Language test as a smartphone app
The app enables scientists to collect large volumes of data on language processing in the brain
Dok or dog – which of these is a real word, and which is not? Researchers use lexical decision tasks like this to find out what happens in the brain when people read words. Up to now, such experiments were carried out in the language laboratories of institutes and universities, where the participants sat in front of a computer monitor and indicated whether the sequence of letters presented on a screen made sense or not by pressing “yes” and “no” buttons. As part of an international research project, scientists at the Max Planck Institute for Psycholinguistics in Nijmegen, the Netherlands, have liberated this traditional test from the confines of their research laboratory. Since December of last year, they offer the lexical decision task as an app in seven languages, which can be downloaded onto smartphones. As a result, in just four months' time they have collected the volume of data it would normally take them three years to obtain.
“This is truly revolutionary in many respects,” says psycholinguist David Peeters, who is working at the Max Planck Institute and is responsible for the Dutch part of the study – which involves a total of six institutes and universities from six different countries. “The coordinated use of the new communications technology makes it possible for us to carry out our research on a previously inconceivable scale,” he explains enthusiastically. “It is entirely possible that we will discover things about the functioning of the brain in this way that could not be uncovered up to now using the smaller-scale experiments carried out in our language laboratory,” he notes.
During lexical decision tasks, the test subjects are usually presented with a word from their native language which appears on a computer monitor or, in the case of the current study, on a smartphone display. Their response time provides the researchers for instance with information about whether common or concrete words are recognised more quickly than rare or abstract ones. Such experiments also provide valuable data sources for research on language and reading disorders.
The scientists decided to carry out the first phase of this project in seven languages which use the Roman alphabet: English, Basque, Catalan, Dutch, French, Malay and Spanish. They made application programs with the lexical decision task for these languages available in the app stores of a well-known smartphone provider, and drew attention to the new app through advertising. The apps specially developed for this purpose contained tests comprising between 50 and 140 words that appear randomly on the smartphone display. The participants were also given the option of forwarding additional information about themselves - for example their age, gender, native language and whether they were left-handed or right-handed - by email to the researchers.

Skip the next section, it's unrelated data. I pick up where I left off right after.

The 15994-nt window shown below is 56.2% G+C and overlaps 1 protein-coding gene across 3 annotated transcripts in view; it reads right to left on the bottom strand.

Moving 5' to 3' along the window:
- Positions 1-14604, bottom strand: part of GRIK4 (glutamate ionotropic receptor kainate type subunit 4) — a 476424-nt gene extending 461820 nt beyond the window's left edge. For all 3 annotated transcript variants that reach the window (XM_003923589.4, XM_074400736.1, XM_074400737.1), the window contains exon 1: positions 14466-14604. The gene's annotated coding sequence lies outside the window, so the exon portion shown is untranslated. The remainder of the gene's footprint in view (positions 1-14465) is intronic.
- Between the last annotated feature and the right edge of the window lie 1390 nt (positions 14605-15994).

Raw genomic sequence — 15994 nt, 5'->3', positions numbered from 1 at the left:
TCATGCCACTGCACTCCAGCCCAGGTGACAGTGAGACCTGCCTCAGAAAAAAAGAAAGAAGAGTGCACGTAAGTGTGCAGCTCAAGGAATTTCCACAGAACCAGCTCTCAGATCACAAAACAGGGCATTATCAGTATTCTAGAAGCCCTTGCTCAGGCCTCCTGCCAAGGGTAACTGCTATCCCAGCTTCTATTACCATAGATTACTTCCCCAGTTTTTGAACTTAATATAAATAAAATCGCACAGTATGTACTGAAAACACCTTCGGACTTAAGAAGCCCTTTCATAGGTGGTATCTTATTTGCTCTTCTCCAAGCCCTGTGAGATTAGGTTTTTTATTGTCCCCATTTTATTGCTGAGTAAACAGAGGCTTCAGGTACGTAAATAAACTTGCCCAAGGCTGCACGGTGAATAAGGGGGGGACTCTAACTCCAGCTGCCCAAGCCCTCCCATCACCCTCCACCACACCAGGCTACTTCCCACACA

The invitation to “game for science” was very well received by the smartphone user community. The highest number of emails received by the researchers originated from The Netherlands: David Peeters has now received over 5,000 responses from his compatriots. “Our app is actually one of the five most frequently downloaded apps in its category,” says the Max Planck researcher, clearly delighted at the unexpectedly positive response to the app.
Peeters and his colleagues intend to start working on the actual analyses when they have at least 10,000 test results per country. However, the initial indications are already very promising. “For instance, we have discovered that the test via smartphone is just as reliable as that carried out under standard conditions in the laboratory,” reports Peeters.
Moreover, it is already clear that a far larger target group can be reached using the new technology than in the traditional way. “Students between 18 and 24 years of age usually participated in our test series in the language laboratory. Using the apps, we can now also reach older people from different professional backgrounds, and this makes our findings far more representative,” says Peeters, explaining another advantage of this new approach.
However, this is not the only reason why this project is of such great interest to Peeters and his colleagues. For him, the opportunities it provides for comparative research are at least as interesting as the other new dimensions it offers. “We are now also able to relate the test results from different languages with each other,” he explains. Of particular interest here are words that are found in different languages like “film” and “taxi”. “I suspect that recognition of the word “taxi” is faster in France than, for example, in England, as the word ‘taxi’ arises more frequently in French than in English, which also has the word ‘cab’ as a synonym.”
The researchers do not wish to limit themselves to the seven languages currently being researched and are considering making the word recognition apps available in other languages that use non-Roman characters, for example Greek, Japanese and Chinese. “This will finally make it possible to survey data from other cultures in a reliable way and on a large scale, and this, in turn, will enable us to verify the universality of cognitive theories.”